RTI International to test PTSD treatment for U.S. service members

RESEARCH TRIANGLE PARK, NC— In an effort to better treat posttraumatic stress disorder among U.S. service members, RTI International is leading a study on a medical procedure, called Stellate Ganglion Block, that offers the potential for fast-acting symptom relief.  It will be conducted at three large military treatment facilities where the Stellate Ganglion Block procedure is occasionally used to treat PTSD symptoms.

The three-year study will be a randomized, controlled trial to test and characterize the efficacy and acceptability of Stellate Ganglion Block for the treatment of PTSD symptoms. This research is funded by a grant of over two million dollars from the U.S. Department of Defense, Defense Medical Research and Development Program under Award No. W81XWH-15-2-0015.

"There is a critical need to address PTSD among service members and provide evidence-based effective treatments," said Bradford Walters, M.D., Ph.D., chief medical officer at RTI and principal investigator of the project. "Stellate Ganglion Block has shown great promise in effectively treating PTSD in a few case reports and series, but to date, no rigorous, randomized, controlled trials have been reported in the literature."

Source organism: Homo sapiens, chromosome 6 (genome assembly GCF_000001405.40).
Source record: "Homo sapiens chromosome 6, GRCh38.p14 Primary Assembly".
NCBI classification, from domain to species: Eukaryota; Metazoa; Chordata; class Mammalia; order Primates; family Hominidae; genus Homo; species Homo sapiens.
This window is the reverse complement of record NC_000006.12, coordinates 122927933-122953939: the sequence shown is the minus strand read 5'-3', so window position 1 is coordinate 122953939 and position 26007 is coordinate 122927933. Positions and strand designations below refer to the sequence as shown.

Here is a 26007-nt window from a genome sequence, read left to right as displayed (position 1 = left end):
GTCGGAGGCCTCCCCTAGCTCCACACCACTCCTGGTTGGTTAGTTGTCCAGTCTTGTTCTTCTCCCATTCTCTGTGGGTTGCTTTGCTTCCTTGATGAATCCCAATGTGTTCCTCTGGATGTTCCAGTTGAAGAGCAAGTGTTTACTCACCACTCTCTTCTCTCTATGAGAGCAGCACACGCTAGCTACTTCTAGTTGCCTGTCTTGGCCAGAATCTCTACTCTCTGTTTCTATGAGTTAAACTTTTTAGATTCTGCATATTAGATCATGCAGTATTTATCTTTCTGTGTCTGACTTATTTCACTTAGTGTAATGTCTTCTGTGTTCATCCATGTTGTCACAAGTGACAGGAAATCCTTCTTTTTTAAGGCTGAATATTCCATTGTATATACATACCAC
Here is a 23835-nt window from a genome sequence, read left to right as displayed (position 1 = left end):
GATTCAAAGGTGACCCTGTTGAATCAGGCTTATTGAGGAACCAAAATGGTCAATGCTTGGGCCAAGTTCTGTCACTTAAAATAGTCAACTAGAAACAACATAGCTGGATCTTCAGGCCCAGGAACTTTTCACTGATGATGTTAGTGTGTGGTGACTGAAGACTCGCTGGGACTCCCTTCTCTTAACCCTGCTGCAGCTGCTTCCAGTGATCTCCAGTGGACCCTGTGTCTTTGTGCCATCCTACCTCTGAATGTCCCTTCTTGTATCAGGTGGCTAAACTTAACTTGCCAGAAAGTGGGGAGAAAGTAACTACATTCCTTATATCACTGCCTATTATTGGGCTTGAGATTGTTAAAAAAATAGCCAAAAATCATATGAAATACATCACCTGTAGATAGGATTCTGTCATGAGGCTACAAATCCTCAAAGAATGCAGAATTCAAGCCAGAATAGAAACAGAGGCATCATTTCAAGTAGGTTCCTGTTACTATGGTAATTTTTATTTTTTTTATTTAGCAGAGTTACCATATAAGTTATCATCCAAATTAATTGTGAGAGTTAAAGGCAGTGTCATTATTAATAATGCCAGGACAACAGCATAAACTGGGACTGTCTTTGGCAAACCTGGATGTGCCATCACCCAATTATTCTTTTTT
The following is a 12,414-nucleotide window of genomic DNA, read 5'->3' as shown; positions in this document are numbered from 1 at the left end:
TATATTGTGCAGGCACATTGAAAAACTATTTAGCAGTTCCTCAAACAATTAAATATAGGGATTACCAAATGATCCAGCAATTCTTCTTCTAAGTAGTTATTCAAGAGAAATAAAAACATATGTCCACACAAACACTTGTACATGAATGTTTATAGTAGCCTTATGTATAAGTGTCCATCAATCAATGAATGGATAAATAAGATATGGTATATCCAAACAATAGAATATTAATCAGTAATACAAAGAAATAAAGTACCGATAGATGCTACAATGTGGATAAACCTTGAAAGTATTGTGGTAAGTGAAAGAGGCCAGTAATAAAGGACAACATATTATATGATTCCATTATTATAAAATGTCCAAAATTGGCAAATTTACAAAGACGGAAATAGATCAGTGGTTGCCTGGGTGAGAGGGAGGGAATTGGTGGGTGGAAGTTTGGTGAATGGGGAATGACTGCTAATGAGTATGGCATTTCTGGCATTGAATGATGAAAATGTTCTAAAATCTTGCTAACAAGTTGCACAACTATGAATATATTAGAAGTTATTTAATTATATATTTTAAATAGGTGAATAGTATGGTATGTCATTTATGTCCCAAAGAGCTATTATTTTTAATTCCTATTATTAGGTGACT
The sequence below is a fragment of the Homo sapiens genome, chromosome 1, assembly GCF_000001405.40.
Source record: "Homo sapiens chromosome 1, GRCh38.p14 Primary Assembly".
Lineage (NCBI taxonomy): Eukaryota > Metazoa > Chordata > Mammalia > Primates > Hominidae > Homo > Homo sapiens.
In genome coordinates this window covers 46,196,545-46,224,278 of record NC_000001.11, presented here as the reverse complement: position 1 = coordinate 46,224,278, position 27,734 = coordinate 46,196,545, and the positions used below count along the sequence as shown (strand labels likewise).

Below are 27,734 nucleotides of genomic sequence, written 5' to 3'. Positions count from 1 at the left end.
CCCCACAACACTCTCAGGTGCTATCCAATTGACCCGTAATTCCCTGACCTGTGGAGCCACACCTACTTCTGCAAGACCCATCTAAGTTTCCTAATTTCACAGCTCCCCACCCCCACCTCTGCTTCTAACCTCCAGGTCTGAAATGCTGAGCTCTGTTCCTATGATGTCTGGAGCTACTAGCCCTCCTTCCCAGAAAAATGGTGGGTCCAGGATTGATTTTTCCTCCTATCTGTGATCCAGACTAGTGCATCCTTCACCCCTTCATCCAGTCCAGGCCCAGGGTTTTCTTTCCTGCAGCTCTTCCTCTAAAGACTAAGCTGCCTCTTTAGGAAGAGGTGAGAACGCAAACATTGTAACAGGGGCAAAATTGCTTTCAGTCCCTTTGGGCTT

Stellate Ganglion Block involves injecting an anesthetic into nerve tissues at the base of the neck, in this case to give relief to patients with PTSD symptoms.

To assess the procedure's efficacy and acceptability, researchers will also conduct a qualitative study.

"If our study shows that the procedure delivers positive results and is acceptable for service members, providers, and families, Stellate Ganglion Block will represent a new treatment option for PTSD with the potential for near-immediate relief of symptoms," said Kristine L. Rae Olmsted, research epidemiologist at RTI and co-investigator of the project. 

A male soldier talks to a female counselor

Highlights

  • RTI International is leading a study on a medical procedure that offers the potential for fast-acting symptom relief for U.S. service members with PTSD
  • If the study shows that the procedure is acceptable and delivers positive results, it will represent a new treatment option for PTSD with the potential for near-immediate symptom relief